Psychotria is one of the largest flowering plant genera with 1682 (700 – 1500) species.
Australia has around 11 species with 3 in S. E. Queensland.
Many species produce a psychedelic chemical.
They are mostly shrubs around 3 m high but there are some trees, climbers and rarely herbs.
The leaves are opposite and on petioles.
The blades are commonly elliptic but can be ovate, obovate, oblong or narrowly elliptic.
The lateral veins may be very hard to see.
Leaves and stems may have rust-coloured hairs especially when young.
Adult leaves can be smooth or have hairs underneath or on both surfaces.
There may be domatia (small pits or clumps of hairs) in the vein axils on the lower surface.
The lanceolate or ovate, interpetiolar stipules have colleter glands at the base inside.
Forming a cap over the terminal leaf bud they usually fall off early.
The mostly terminal inflorescences are branched clusters or heads of small, bisexual flowers.
Flowers may be on a stalk or directly attached.
There are variously sized and positioned bracts and bracteoles.
The bases of the 5 (4 – 6) sepals are fused into a short tube with minute teeth.
The bases of the 5 (rarely 4) petals are fused into a short corolla tube.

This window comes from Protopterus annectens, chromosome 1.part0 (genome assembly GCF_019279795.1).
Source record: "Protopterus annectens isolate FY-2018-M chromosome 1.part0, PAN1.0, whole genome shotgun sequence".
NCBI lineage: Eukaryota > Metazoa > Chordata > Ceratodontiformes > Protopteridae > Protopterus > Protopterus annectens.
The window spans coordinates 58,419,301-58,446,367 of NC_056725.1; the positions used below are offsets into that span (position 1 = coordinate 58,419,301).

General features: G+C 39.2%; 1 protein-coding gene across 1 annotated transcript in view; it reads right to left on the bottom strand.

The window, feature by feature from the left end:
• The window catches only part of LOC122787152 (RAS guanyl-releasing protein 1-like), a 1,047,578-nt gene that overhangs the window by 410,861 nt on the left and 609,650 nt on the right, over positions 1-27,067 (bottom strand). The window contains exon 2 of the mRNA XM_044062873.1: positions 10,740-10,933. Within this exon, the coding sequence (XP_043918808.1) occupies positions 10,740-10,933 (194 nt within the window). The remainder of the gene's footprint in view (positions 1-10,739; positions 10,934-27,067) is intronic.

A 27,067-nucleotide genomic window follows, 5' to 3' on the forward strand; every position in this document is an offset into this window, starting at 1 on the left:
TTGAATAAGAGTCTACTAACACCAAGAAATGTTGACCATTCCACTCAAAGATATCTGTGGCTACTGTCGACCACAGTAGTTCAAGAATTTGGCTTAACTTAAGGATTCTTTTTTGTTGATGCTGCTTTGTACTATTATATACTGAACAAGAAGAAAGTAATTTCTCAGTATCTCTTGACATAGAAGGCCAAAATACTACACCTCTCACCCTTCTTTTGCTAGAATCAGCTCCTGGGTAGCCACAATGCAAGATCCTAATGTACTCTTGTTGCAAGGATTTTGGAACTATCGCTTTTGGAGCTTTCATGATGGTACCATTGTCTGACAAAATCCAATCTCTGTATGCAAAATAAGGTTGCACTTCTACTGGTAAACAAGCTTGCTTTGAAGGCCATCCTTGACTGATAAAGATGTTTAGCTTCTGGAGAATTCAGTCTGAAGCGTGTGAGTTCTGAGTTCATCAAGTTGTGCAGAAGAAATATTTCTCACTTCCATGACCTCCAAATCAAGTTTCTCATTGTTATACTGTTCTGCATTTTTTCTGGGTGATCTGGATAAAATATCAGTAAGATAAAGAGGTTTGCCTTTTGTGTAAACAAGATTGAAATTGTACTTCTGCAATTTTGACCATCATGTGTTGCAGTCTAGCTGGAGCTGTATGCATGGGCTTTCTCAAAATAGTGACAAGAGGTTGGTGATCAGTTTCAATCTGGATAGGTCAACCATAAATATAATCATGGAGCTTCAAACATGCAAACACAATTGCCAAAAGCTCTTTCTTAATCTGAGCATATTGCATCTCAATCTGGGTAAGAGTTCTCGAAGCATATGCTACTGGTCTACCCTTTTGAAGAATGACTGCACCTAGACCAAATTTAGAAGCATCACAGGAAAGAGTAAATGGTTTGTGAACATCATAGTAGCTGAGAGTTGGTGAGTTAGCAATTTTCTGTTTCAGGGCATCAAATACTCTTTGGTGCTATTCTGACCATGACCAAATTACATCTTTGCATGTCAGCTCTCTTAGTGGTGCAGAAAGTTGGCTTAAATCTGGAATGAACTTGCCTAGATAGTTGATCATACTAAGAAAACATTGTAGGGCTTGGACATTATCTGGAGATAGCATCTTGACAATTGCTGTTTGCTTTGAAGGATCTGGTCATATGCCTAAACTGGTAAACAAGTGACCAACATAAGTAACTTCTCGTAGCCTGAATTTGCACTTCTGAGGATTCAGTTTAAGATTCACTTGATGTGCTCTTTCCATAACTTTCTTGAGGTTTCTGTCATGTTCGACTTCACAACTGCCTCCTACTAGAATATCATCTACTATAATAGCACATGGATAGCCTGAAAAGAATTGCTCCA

The slightly shorter lobes flare out or curve backwards slightly.
Most species have hairs inside the throat of the tube.
Some have hairs on the outer surface of the corolla.
Petals are mostly white with some yellow or greenish.
The 5 stamens insert into the corolla tube at various levels.
The filaments can be long or short with the anthers within or above the corolla tube.
In some species there are hairs on the anthers.
The ovary mostly has 2 locules (rarely 3 or 4) with 1 ovule in each.
The style can be long or short but usually extends beyond the corolla tube.
There are 2 (rarely 3 or 4) stigmatic lobes.
There is a small nectiferous disc at the base of the style.
The fruit are white, red, yellowish or black drupes 1 to 2 cm across.
They typically have 1 or 2 hard seeds (pyrenes).